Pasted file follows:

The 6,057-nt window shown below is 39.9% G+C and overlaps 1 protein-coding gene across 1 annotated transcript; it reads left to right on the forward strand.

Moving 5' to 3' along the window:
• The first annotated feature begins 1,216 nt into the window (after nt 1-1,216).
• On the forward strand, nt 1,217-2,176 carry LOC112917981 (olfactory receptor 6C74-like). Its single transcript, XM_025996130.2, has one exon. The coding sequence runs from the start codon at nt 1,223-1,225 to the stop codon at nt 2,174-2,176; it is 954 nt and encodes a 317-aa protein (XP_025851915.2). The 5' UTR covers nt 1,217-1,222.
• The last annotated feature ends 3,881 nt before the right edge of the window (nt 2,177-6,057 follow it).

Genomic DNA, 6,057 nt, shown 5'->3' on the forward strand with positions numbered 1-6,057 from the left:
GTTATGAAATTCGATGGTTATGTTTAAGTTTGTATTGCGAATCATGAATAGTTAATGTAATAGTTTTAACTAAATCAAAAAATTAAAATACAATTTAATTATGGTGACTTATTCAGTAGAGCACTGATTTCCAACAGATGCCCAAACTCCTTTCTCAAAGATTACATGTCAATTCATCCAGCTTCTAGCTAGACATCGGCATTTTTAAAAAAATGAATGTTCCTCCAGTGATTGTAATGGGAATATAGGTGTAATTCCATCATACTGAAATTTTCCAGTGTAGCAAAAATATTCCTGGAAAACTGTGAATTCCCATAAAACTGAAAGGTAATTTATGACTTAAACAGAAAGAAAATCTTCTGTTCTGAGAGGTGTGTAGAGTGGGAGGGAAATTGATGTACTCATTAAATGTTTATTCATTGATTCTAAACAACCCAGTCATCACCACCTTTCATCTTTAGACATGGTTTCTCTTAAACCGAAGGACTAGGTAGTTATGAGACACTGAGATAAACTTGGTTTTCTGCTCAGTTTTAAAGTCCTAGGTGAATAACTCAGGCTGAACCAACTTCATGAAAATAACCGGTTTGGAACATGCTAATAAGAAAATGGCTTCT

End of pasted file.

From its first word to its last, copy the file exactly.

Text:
The 6,057-nt window shown below is 39.9% G+C and overlaps 1 protein-coding gene across 1 annotated transcript; it reads left to right on the forward strand.

Moving 5' to 3' along the window:
• The first annotated feature begins 1,216 nt into the window (after nt 1-1,216).
• On the forward strand, nt 1,217-2,176 carry LOC112917981 (olfactory receptor 6C74-like). Its single transcript, XM_025996130.2, has one exon. The coding sequence runs from the start codon at nt 1,223-1,225 to the stop codon at nt 2,174-2,176; it is 954 nt and encodes a 317-aa protein (XP_025851915.2). The 5' UTR covers nt 1,217-1,222.
• The last annotated feature ends 3,881 nt before the right edge of the window (nt 2,177-6,057 follow it).

Genomic DNA, 6,057 nt, shown 5'->3' on the forward strand with positions numbered 1-6,057 from the left:
GTTATGAAATTCGATGGTTATGTTTAAGTTTGTATTGCGAATCATGAATAGTTAATGTAATAGTTTTAACTAAATCAAAAAATTAAAATACAATTTAATTATGGTGACTTATTCAGTAGAGCACTGATTTCCAACAGATGCCCAAACTCCTTTCTCAAAGATTACATGTCAATTCATCCAGCTTCTAGCTAGACATCGGCATTTTTAAAAAAATGAATGTTCCTCCAGTGATTGTAATGGGAATATAGGTGTAATTCCATCATACTGAAATTTTCCAGTGTAGCAAAAATATTCCTGGAAAACTGTGAATTCCCATAAAACTGAAAGGTAATTTATGACTTAAACAGAAAGAAAATCTTCTGTTCTGAGAGGTGTGTAGAGTGGGAGGGAAATTGATGTACTCATTAAATGTTTATTCATTGATTCTAAACAACCCAGTCATCACCACCTTTCATCTTTAGACATGGTTTCTCTTAAACCGAAGGACTAGGTAGTTATGAGACACTGAGATAAACTTGGTTTTCTGCTCAGTTTTAAAGTCCTAGGTGAATAACTCAGGCTGAACCAACTTCATGAAAATAACCGGTTTGGAACATGCTAATAAGAAAATGGCTTCT